The body needs calcium-rich foods to produce and maintain strong bones. Calcium is required for the movement of muscles as well as the transmission of messages by the central nervous.
Calcium is not only the most plentiful mineral in the body, but it is also extremely beneficial to one’s health. It makes up a large portion of your bones and teeth, as well as contributing to heart health, muscle function, and nerve communication.
Most individuals should eat at least 1,000 mg of calcium every day, while specific populations, such as adolescents, postmenopausal women, and the elderly, require a larger quantity.
Although dairy products such as milk, cheese, and yogurt are particularly high in calcium, there are many calcium-free options.
Here are 15 calcium-rich foods, several of which are dairy-free.
1. Seeds as calcium-rich foods
Poppy, sesame, celery, and chia seeds, for example, are little nutritious powerhouses that are strong in calcium. One tablespoon (9 grams) of poppy seeds, for example, contains 127 mg of calcium, or 10% of the Daily Value (DV).
Seeds are also high in protein and good fats. Chia seeds, for example, are high in plant-based omega-3 fatty acids. In 1 tablespoon (9 grams), sesame seeds provide 7% of the daily value for calcium, as well as other minerals like copper, iron, and manganese.
Many seeds are high in calcium and also include other essential elements like protein and healthy fats.
One tablespoon (9 grams) of poppy seeds provides 10% of the daily value for calcium, whereas a serving of sesame seeds provides 7%.
The majority of cheeses are high in calcium. Parmesan cheese has the greatest, with 242 mg per ounce, or 19% of the daily requirement (28 grams). Softer cheeses usually have fewer.
For example, 1 ounce (28 grams) of Brie contains only 52 mg, or 4% of the daily value.
Additionally, calcium from dairy products is more easily absorbed by the body than calcium from plant sources. Cheese is very high in protein. Cottage cheese is high in protein, with 23 grams per cup.
Furthermore, aged, hard cheeses have a low lactose content, making them easier to digest for lactose-intolerant persons. Dairy products may also have health benefits.
According to one evaluation of 31 studies, increasing dairy consumption may be linked to a lower risk of heart disease.
Another study discovered that drinking milk and yogurt on a regular basis was connected to a reduced risk of metabolic syndrome, a condition that increases your risk of heart disease, stroke, and type 2 diabetes.
Full-fat cheese, on the other hand, can be heavy in saturated fat and calories. Some cheeses are also high in salt, which some people may need to avoid. Parmesan cheese has 19 percent of the daily value for calcium, while other cheeses, such as Brie, have only 4 percent. Despite its high saturated fat and calorie content, dairy consumption may reduce your risk of heart disease.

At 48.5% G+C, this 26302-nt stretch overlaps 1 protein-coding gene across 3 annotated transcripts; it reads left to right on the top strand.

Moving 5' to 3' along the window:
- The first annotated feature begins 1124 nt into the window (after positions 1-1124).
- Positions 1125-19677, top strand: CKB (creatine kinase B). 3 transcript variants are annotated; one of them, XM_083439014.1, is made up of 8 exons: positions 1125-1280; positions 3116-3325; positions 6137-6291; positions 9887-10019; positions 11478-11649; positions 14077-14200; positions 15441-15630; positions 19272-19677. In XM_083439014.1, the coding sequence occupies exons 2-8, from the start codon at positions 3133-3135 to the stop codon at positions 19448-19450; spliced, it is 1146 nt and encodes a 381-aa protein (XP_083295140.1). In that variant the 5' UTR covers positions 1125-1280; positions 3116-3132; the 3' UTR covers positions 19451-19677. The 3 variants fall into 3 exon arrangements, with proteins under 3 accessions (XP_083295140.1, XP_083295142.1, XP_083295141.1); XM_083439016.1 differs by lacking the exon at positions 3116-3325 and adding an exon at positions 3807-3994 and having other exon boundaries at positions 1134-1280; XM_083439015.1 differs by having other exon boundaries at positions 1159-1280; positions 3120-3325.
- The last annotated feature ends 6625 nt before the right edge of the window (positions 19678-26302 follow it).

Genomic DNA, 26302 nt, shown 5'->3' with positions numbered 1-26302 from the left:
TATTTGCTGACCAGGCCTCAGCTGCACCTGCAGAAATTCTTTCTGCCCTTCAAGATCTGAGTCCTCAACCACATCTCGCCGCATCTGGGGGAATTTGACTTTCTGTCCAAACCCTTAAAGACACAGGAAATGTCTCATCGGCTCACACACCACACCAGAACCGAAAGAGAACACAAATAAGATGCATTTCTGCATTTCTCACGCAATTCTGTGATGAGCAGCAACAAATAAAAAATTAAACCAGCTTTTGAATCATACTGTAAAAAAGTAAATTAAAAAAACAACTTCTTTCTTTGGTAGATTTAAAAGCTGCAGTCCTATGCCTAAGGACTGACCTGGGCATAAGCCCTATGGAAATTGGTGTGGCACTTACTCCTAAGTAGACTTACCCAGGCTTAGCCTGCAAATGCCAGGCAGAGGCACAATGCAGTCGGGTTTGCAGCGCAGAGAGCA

Yogurt is a fantastic calcium source. Probiotics, a type of helpful bacteria that can benefit immune function, cardiovascular health, and nutrient absorption, are abundant in many types of yogurt.
Plain yogurt has 23 percent of the daily need for calcium, as well as a healthy dose of phosphorus, potassium, and vitamins B2 and B12.
Low-fat yogurt may have an even higher calcium content, with 1 cup providing 34% of the daily value (245 grams).
Greek yogurt, on the other hand, is a terrific method to add more protein to your diet, but it has less calcium than regular yogurt.
In addition to offering a wide range of nutrients, some evidence suggests that eating yogurt on a daily basis may reduce the risk of heart disease and type 2 diabetes. Yogurt is one of the greatest calcium sources, with 1 cup supplying up to 34% of the daily value (245 grams). It’s also full of protein and other essential elements.
4. Sardines and canned salmon
Because their edible bones, sardines, and tinned salmon are high in calcium. A 3.75-ounce (92-gram) can of sardines contains 27% of the daily requirement, whereas 3 ounces (85 grams) of canned salmon with bones contains 19%.
These oily fish are also high in protein and omega-3 fatty acids, which can help your heart, brain, and skin stay healthy.
Smaller fish like sardines, while containing mercury, have low quantities.
Sardines and salmon also contain a lot of selenium, a mineral that can help prevent and reverse mercury damage.
Sardines and canned salmon are high in omega-3 fatty acids.
A can of sardines provides 27% of the daily value for calcium, whereas 3 ounces (85 grams) of canned salmon provides 19%.
5. Beans and lentils
Fiber, protein, and minerals such as iron, zinc, folate, magnesium, and potassium are abundant in beans and lentils. Winged beans, for example, provide 244 mg of calcium, or 19 percent of the daily value, in a single cooked cup (172 grams)
White beans are another good source, with 1 cup (179 grams) of cooked white beans providing 13% of the daily requirement. Other beans and lentil varieties contain less, ranging from 3-4 percent of the daily value (DV) per cup (175 grams).
Beans, it turns out, are responsible for many of the health benefits associated with plant-based diets.
Beans, in fact, may help lower LDL (bad) cholesterol levels and cut your chance of developing type 2 diabetes, according to a study.
Beans are a nutrient-dense food. Cooked wing beans give 19 percent of the daily value for calcium in one cup (172 grams), but other types supply 3–12 percent in the same serving size.